Bates:  Jonathan, Western democracies have the theory, one that I agree with, that the government derives its power from the consent of the governed. The Egyptian military has been very popular among the Egyptian people. What is their reaction to this?

Schanzer:  I don't think that the Egyptian military in recent months has been terribly popular. During the outbreak of the Tahrir Revolution the military was still somewhat popular. However, SCAF overplayed its hand. It continued to manipulate. It thought about working with the Brotherhood. It thought about working with other secular players and in the end made friends with no one and lost the trust of the Egyptian people. Morsi came in and struck down Tantawi and fired other top brass. Largely speaking, the Egyptian people shrugged and sort of said, O.K., they got what was coming to them. The military itself has been a venerated institution within Egypt. Now it is without its top brass, without the patronage system that Mubarak had set up where he insured that people got very nice salaries when they were retired after years of loyal service. Without those things the question I have is: where is the glue that binds the military? Is it still there to protect the Egyptian people or will we begin to see it collapse? I fear the latter although right now all we can do is wait and see.

Gordon:  Shoshana, there was a revelation in the press this week about the new chief of staff of the Egyptian Armed Forces who apparently had undertaken a course at the U.S. Army War College several years ago and written a paper in which the thrust was that the reason why the Egyptians don't like the U.S. is because of the conflict between the Palestinians and the Israelis. This document surfaced only after the removal of the former high command of the Egyptian Army. Why has it taken so long to find out that you had people inside the Egyptian Army who were basically stealth representatives from the Muslim Brotherhood?

Bryen:  Because we continue to tell ourselves that when somebody takes a course at the U.S. Army War College, or any institution of higher military learning, they do it because they want to be like us. So we let lots of people into those institutions. When they leave, we assume that because they have been here they are O.K. politically. They are on our side. They’ve assimilated the ethic of a modern, democratic military – our military. It is not true. The paper was not hidden. It wasn't a secret paper. He showed it to his professors. He made a point which I think many people in the Middle East would agree with, and that is that United States policy is lopsided toward Israel and they don't like it. It's a failure on our part, a misunderstanding about why people come here for U.S. military education. Sometimes they want that education so they can do things with it that we wouldn't approve of.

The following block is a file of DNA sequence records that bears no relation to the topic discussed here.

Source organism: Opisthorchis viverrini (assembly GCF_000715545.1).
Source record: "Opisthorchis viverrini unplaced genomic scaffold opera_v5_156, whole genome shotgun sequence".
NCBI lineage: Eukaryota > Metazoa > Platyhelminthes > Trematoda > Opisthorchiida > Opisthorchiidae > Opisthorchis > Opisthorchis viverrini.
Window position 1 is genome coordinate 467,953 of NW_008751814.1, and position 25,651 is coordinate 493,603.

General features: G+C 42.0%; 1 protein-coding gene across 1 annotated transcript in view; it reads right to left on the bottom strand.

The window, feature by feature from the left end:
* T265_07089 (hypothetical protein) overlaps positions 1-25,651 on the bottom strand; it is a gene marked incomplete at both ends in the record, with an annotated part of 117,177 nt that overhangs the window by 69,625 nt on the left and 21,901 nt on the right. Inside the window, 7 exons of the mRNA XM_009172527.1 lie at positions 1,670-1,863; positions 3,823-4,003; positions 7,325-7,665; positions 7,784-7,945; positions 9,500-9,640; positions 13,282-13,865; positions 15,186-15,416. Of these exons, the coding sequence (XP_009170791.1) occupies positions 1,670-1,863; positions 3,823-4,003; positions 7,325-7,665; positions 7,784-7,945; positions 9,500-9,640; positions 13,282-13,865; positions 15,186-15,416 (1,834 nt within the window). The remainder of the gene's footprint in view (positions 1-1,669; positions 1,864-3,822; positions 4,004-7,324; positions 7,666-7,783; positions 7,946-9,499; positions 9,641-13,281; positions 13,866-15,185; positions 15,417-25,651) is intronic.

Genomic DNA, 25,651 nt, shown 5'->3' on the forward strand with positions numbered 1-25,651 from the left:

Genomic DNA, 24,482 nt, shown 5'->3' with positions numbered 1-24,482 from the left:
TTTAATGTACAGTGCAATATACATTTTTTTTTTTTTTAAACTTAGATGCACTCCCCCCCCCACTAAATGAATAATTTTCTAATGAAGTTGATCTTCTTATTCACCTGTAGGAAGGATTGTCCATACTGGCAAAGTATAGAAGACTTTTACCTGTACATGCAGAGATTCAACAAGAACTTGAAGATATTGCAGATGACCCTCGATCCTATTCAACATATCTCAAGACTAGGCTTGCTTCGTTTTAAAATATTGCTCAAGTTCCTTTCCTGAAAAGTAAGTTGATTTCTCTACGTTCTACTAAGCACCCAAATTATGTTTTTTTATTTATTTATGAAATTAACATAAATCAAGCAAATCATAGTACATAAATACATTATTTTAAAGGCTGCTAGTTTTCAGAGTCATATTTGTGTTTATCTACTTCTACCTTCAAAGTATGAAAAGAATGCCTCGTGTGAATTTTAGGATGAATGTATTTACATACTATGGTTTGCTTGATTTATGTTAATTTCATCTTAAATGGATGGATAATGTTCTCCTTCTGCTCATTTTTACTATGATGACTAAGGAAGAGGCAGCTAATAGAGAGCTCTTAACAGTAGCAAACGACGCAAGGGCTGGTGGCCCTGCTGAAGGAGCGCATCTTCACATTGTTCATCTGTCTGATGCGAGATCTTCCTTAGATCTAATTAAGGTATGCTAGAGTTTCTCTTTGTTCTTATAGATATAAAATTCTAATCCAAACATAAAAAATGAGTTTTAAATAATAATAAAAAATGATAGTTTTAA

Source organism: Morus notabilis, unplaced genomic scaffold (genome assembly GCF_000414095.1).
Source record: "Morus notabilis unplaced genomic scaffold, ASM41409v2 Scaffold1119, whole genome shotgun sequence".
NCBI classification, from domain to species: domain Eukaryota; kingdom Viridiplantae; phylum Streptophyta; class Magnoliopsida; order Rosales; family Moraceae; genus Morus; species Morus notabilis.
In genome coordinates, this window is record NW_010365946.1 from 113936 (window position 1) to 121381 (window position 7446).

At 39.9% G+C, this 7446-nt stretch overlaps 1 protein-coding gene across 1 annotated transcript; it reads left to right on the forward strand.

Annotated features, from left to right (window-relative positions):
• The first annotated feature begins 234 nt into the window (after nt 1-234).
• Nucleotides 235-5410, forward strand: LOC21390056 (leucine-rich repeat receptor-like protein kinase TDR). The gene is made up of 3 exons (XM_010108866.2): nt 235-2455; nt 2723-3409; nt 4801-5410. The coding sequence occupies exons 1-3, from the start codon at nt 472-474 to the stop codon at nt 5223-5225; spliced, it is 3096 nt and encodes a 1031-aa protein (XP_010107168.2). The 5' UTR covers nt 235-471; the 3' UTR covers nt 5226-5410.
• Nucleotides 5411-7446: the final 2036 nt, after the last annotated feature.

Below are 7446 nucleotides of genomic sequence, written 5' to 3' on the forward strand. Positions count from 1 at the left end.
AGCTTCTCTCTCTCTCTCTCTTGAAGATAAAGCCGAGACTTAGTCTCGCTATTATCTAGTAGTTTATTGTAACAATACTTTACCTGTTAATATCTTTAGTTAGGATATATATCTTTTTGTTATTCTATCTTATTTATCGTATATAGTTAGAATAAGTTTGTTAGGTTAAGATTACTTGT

Bates:  We do, we are often guilty Shoshana as a nation of projecting our values on other nations and other cultures. Is it a matter of us just not understanding that the whole world doesn't in fact want to be like us?

Bryen:  Yes.

Bates:  Why do we continuously make these mistakes? Why do we continue to have these lofty goals? I think that representative democracy is great, don't get me wrong but it's not for everybody as is obvious from errors that have been made in the past?

Bryen:  It's not that it isn’t for everybody. People from all sorts of backgrounds can be good participants in a representative democracy – they generally are when they come to the United States. My grandfather, and probably yours as well, came here from a culture in which democracy was an unknown quantity. Individual civil liberties, rule of law – these were alien concepts to my Ukrainian grandfather. He came to the United States and became a very good democrat (small “d”). It is possible for anybody to become “like us.”  The problem of exporting democracy or “building” democracy abroad is that many people live in places where the leadership doesn't want that to happen. That is not to say that the people are incapable of democracy; I don't think that's true. What happens in a country like Egypt under the Brotherhood, or Iran under the Mullahs, is that the government prevents people from acting upon any desire they might have for individual civil liberties and the rule of law. The government doesn't permit it. The government doesn't want it, for obvious reasons having to do with exercising power.

Bates:  Shoshana, let's talk about the rule of law in Egypt. Morsi has said that he will respect the Egyptian Constitution. It is my understanding the Egyptian Constitution is not yet drafted. If the current constituent assembly is incapable of drafting one, he can appoint a new assembly and that could very well be dominated by the Muslim Brotherhood and there you have an Islamic revolution that is completed constitutionally.